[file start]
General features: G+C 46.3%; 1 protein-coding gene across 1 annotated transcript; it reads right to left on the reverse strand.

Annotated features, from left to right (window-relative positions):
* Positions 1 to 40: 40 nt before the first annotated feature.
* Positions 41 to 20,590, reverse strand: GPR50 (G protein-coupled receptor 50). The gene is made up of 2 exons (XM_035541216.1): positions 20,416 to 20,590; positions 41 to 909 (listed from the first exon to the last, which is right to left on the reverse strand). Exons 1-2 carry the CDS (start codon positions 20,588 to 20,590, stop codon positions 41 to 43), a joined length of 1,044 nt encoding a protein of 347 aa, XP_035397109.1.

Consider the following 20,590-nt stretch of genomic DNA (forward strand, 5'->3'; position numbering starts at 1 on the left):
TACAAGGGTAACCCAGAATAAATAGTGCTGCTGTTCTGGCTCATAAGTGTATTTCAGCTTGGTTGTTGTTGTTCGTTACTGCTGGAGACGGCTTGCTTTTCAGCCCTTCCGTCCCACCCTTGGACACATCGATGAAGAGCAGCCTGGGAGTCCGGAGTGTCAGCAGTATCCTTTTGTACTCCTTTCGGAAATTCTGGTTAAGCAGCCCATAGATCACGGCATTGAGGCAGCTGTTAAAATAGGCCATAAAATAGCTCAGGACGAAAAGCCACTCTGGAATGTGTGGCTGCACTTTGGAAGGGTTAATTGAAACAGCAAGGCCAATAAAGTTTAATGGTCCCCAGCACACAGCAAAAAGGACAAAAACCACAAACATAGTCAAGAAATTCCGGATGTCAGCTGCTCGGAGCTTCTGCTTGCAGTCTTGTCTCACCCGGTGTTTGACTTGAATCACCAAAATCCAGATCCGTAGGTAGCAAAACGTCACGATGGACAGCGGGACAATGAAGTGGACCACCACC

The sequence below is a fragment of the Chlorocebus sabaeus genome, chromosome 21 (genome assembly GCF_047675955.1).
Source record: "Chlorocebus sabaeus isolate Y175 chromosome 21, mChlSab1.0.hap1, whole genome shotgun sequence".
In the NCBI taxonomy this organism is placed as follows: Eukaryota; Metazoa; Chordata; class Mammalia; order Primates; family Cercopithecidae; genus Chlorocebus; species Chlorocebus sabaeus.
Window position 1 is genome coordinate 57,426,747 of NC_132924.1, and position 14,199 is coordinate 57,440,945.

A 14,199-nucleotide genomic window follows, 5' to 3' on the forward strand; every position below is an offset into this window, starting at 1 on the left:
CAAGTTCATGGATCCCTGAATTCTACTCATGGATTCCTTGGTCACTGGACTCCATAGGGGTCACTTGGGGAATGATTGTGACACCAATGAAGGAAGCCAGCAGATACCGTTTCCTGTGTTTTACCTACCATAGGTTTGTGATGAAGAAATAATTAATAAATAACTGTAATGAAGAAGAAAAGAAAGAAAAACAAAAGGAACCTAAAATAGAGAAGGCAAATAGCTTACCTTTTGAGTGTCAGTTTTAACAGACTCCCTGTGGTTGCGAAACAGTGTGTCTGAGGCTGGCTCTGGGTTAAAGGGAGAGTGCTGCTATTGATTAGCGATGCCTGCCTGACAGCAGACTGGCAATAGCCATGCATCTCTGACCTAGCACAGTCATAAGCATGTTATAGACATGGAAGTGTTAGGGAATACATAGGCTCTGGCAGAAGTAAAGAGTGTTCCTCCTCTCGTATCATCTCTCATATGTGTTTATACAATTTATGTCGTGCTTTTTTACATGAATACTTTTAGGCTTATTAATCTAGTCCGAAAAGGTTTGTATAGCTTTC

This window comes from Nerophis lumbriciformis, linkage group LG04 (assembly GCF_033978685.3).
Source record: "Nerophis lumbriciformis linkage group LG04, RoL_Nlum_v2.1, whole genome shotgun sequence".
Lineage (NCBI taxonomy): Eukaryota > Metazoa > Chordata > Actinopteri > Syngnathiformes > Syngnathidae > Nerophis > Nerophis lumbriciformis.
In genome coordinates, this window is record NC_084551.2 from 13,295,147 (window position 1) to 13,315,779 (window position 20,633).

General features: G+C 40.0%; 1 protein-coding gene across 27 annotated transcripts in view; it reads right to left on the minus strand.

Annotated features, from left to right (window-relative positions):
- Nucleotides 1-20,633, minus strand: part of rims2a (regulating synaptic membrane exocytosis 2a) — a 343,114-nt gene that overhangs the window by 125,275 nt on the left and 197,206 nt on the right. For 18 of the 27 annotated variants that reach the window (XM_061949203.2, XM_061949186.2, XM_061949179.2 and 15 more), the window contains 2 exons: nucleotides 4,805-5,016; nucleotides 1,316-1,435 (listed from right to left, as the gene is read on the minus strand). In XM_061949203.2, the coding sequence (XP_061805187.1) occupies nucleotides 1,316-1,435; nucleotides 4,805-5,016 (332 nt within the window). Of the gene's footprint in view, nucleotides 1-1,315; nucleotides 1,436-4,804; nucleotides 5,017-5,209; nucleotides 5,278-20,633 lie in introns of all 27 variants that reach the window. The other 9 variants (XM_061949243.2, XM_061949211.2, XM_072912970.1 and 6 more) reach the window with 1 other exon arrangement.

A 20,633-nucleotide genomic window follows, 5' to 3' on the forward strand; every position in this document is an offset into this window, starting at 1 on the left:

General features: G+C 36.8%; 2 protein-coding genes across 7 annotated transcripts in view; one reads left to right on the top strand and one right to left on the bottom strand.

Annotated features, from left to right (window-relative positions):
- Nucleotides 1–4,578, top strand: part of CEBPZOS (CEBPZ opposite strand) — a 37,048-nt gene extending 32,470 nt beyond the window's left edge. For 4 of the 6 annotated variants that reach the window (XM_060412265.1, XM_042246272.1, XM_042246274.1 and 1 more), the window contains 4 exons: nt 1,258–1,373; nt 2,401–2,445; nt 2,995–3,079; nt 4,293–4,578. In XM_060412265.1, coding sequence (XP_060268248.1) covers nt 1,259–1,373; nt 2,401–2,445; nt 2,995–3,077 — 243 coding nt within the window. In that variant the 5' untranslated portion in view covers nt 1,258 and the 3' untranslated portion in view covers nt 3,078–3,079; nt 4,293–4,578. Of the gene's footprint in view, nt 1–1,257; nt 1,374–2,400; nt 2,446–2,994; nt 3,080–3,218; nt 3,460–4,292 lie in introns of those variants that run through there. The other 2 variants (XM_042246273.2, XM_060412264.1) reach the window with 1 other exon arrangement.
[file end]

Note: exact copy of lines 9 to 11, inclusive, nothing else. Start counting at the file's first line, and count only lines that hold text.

In the NCBI taxonomy this organism is placed as follows: Eukaryota; Metazoa; Chordata; class Mammalia; order Primates; family Cercopithecidae; genus Chlorocebus; species Chlorocebus sabaeus.
Window position 1 is genome coordinate 57,426,747 of NC_132924.1, and position 14,199 is coordinate 57,440,945.

A 14,199-nucleotide genomic window follows, 5' to 3' on the forward strand; every position below is an offset into this window, starting at 1 on the left: